New York City’s electricity is primarily generated by fossil fuel-fired power plants which typically produce higher levels of greenhouse gases than generators in the rest of the state. Physical bottlenecks in the City’s electrical transmission infrastructure have limited its ability to receive additional power from zero-emission generators located in other parts of the state or neighboring regions. The lack of downstate renewable generating assets and physical constraints have created a challenge for the state in reaching its carbon reduction targets established in the Climate Leadership and Community Protection Act (CLCPA).
Additionally, the current generation mix adversely affects NYC’s electricity carbon coefficient as promogulated in Local Law 97 of the Climate Mobilization Act (CMA). The financial penalties facing building owners will be significant if the electricity generation mix does not improve through decarbonization in the coming years as the carbon limits for buildings ratchets down in 2030 and 2035.
Chart 1: Energy Production Comparison Upstate vs Downstate (2019) from nyiso.com
In response to these hurdles, the New York State Public Service Commission (PSC) established the Tier 4 Renewable Energy Credit (REC) program last year. Tier 4 RECs enable the state to procure unbundled RECs and increase the amount of renewable energy flowing into the city’s generation mix. In late 2020, the New York State Energy Research and Development Authority (NYSERDA) issued an RFP Solicitation for Tier 4 providers, and in September of this year, Governor Hochul announced the winners, Champlain Hudson Power Express (CHPE) and Clean Path NY (CPNY).
The selected developers CHPE and CPNY proposed hydropower delivery from Quebec and solar and wind power from upstate New York. The proposed transmission lines are expected to provide 18 million MWhs of renewable energy to NYC each year, which would reduce greenhouse gas emissions by 77 million metric tons over the next 15 years, according to NYERSDA. These renewable generating assets from upstate and the CHPE transmission line are shown in Figure 1.
Figure 1: Tier 4 Transmission Routes from nyserda.ny.gov
5 is Keeping Close Watch of These Developments
In October, representatives from CPNY and CHPE spoke on a panel, hosted by Urban Green, to discuss the proposed projects. 5’s summary from the panel presentations appears in Table 1 below.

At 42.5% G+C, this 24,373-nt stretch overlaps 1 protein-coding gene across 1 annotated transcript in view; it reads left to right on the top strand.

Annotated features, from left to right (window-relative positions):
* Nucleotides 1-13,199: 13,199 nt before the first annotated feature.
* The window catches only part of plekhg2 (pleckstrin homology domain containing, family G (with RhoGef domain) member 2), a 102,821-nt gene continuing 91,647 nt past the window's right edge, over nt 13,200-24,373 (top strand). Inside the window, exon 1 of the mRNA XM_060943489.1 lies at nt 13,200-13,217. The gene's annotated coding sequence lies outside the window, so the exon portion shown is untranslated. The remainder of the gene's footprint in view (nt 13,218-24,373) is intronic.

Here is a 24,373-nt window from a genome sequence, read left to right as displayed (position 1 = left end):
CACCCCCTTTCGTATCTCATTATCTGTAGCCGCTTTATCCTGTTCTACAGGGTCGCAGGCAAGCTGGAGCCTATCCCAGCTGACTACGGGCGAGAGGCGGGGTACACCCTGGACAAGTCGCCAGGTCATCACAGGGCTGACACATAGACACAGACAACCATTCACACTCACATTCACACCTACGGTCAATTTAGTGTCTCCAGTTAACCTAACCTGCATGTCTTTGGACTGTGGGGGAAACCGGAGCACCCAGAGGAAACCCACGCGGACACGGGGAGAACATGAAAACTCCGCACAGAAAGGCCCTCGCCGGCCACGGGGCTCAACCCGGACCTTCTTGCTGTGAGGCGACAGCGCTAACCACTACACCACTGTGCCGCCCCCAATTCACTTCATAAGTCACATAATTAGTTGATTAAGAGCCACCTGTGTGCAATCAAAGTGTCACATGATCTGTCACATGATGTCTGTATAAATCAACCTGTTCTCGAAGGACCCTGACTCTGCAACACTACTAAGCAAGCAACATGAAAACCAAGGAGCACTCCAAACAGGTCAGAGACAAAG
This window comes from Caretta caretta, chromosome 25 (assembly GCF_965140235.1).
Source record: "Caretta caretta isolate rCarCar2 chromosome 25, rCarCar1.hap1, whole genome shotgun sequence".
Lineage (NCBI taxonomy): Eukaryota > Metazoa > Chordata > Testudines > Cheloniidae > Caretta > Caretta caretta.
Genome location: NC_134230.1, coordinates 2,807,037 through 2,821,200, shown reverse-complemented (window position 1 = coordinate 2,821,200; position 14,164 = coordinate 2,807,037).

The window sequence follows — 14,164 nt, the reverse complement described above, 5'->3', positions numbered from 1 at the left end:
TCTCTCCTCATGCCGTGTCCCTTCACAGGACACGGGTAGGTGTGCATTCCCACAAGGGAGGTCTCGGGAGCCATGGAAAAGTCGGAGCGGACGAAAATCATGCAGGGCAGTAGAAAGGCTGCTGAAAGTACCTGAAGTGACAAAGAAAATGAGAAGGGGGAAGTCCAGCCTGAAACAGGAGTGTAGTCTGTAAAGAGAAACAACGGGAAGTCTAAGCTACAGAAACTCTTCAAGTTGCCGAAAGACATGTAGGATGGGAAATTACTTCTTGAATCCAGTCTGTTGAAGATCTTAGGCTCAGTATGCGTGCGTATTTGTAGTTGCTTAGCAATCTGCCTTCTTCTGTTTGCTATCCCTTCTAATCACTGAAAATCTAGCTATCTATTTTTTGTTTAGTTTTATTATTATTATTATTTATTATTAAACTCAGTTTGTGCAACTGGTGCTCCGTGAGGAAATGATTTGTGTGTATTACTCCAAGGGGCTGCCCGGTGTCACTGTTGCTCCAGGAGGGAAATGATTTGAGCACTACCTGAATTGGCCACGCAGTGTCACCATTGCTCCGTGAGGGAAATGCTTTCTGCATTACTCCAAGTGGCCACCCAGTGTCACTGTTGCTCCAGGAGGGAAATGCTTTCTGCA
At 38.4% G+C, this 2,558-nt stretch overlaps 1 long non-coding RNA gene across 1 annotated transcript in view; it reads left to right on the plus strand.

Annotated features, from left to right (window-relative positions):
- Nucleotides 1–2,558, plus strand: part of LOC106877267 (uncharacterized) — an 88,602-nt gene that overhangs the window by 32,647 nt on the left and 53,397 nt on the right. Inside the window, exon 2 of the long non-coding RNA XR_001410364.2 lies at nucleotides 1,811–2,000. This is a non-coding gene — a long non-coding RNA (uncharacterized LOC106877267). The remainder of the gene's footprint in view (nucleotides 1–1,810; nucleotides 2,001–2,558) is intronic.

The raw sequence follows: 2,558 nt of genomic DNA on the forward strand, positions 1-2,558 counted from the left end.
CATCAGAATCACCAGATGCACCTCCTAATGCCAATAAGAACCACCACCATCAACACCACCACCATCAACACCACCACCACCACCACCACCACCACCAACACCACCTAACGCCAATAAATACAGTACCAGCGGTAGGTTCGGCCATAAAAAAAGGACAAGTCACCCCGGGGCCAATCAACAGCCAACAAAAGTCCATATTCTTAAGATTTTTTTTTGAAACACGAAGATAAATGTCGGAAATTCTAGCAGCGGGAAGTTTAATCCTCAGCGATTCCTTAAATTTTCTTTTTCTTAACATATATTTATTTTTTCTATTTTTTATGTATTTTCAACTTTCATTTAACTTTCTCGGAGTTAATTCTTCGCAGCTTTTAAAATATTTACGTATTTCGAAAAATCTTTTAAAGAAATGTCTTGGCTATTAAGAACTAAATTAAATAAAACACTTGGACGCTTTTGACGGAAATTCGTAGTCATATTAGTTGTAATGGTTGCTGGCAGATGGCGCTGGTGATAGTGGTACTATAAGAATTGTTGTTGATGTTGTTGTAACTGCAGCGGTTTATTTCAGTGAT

Chart 2: Notes from Tier 4 Winners Panel hosted by Urban Green, Oct 27, 2021, from 5
5 Will Continue Tracking the Following for Our Clients:
5 will continue to track many components of these projects starting with the actual costs and how those will be allocated to the rate base. Official cost estimates have not been announced but early estimates put the projects in the billions.
The marketplace is waiting for NYSERDA to formalize the programmatic structure of Tier 4 commercial sales since these newly established RECs will be owned by NYSERDA. So far, we have heard that a portion of anticipated annual RECs will be offered to voluntary purchasers first, likely through an auction process. If demand exceeds supply on the first offer, the RECs will be allocated on pro-rata share of the purchase quantity requested and any unsold RECs could be assigned to retail electricity suppliers as part of the Clean Energy Standards (CES) obligation. The price for RECs from solicited projects will likely be Index-based and vary based on the difference between the required strike price for the transmission line and market price for energy and capacity.
Another area to watch is how much these transmission lines will help alleviate LL97 carbon penalty liabilities for building owners who currently face steep penalties in 2030 and 2035 based on the carbon coefficient from electricity sourced from the grid. The city will need to update the carbon coefficient for electricity expeditiously so building owners can continue to plan for necessary energy retrofits, including electrification, in the next decade.
CHPE and CPNY will be the largest transmission projects contracted in New York State in the last 50 years and the success of these projects is of high importance for the state and city to reach the carbon reduction targets of the CLCPA and CMA. 5 continues to assess the information as it is made available and then incorporate the new details into our recommendations for energy purchasing as all buyers are expected to be affected, either directly or indirectly, by these projects.